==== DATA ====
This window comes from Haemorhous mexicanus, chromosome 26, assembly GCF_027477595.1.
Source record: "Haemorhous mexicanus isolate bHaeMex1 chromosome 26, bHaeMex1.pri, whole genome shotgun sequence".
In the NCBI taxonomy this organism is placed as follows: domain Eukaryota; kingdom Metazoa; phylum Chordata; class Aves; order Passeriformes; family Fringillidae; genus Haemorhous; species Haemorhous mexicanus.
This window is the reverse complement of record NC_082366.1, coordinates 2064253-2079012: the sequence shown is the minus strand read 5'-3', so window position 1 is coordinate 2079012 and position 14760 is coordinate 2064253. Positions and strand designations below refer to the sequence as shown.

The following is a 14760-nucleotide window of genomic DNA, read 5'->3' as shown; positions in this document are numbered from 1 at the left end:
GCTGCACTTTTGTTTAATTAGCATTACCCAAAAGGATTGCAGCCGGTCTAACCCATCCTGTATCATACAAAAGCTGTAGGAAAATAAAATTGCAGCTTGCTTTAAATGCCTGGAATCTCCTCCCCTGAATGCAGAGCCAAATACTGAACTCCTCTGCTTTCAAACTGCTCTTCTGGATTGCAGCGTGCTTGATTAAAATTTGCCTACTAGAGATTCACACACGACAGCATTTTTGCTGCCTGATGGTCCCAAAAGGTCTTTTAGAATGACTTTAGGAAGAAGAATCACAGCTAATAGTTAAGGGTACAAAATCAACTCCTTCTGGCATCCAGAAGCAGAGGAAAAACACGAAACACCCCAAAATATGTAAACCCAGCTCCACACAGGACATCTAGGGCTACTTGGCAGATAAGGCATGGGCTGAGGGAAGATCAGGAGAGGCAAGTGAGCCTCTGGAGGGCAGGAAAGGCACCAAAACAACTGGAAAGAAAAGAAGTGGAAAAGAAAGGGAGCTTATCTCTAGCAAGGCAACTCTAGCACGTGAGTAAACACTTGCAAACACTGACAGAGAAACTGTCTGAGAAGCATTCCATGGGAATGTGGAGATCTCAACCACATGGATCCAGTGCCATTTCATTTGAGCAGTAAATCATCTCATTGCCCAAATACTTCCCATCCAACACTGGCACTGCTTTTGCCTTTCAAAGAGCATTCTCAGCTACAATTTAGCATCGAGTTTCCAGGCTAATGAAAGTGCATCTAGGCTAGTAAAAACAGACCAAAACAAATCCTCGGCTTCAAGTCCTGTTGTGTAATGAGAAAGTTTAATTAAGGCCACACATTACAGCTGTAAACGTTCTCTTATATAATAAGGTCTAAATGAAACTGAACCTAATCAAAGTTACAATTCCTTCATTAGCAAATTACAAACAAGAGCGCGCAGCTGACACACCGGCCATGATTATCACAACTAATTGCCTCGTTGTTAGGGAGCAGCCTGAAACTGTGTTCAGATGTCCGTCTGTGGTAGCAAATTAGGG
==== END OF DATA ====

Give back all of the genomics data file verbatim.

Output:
This window comes from Haemorhous mexicanus, chromosome 26, assembly GCF_027477595.1.
Source record: "Haemorhous mexicanus isolate bHaeMex1 chromosome 26, bHaeMex1.pri, whole genome shotgun sequence".
In the NCBI taxonomy this organism is placed as follows: domain Eukaryota; kingdom Metazoa; phylum Chordata; class Aves; order Passeriformes; family Fringillidae; genus Haemorhous; species Haemorhous mexicanus.
This window is the reverse complement of record NC_082366.1, coordinates 2064253-2079012: the sequence shown is the minus strand read 5'-3', so window position 1 is coordinate 2079012 and position 14760 is coordinate 2064253. Positions and strand designations below refer to the sequence as shown.

The following is a 14760-nucleotide window of genomic DNA, read 5'->3' as shown; positions in this document are numbered from 1 at the left end:
GCTGCACTTTTGTTTAATTAGCATTACCCAAAAGGATTGCAGCCGGTCTAACCCATCCTGTATCATACAAAAGCTGTAGGAAAATAAAATTGCAGCTTGCTTTAAATGCCTGGAATCTCCTCCCCTGAATGCAGAGCCAAATACTGAACTCCTCTGCTTTCAAACTGCTCTTCTGGATTGCAGCGTGCTTGATTAAAATTTGCCTACTAGAGATTCACACACGACAGCATTTTTGCTGCCTGATGGTCCCAAAAGGTCTTTTAGAATGACTTTAGGAAGAAGAATCACAGCTAATAGTTAAGGGTACAAAATCAACTCCTTCTGGCATCCAGAAGCAGAGGAAAAACACGAAACACCCCAAAATATGTAAACCCAGCTCCACACAGGACATCTAGGGCTACTTGGCAGATAAGGCATGGGCTGAGGGAAGATCAGGAGAGGCAAGTGAGCCTCTGGAGGGCAGGAAAGGCACCAAAACAACTGGAAAGAAAAGAAGTGGAAAAGAAAGGGAGCTTATCTCTAGCAAGGCAACTCTAGCACGTGAGTAAACACTTGCAAACACTGACAGAGAAACTGTCTGAGAAGCATTCCATGGGAATGTGGAGATCTCAACCACATGGATCCAGTGCCATTTCATTTGAGCAGTAAATCATCTCATTGCCCAAATACTTCCCATCCAACACTGGCACTGCTTTTGCCTTTCAAAGAGCATTCTCAGCTACAATTTAGCATCGAGTTTCCAGGCTAATGAAAGTGCATCTAGGCTAGTAAAAACAGACCAAAACAAATCCTCGGCTTCAAGTCCTGTTGTGTAATGAGAAAGTTTAATTAAGGCCACACATTACAGCTGTAAACGTTCTCTTATATAATAAGGTCTAAATGAAACTGAACCTAATCAAAGTTACAATTCCTTCATTAGCAAATTACAAACAAGAGCGCGCAGCTGACACACCGGCCATGATTATCACAACTAATTGCCTCGTTGTTAGGGAGCAGCCTGAAACTGTGTTCAGATGTCCGTCTGTGGTAGCAAATTAGGG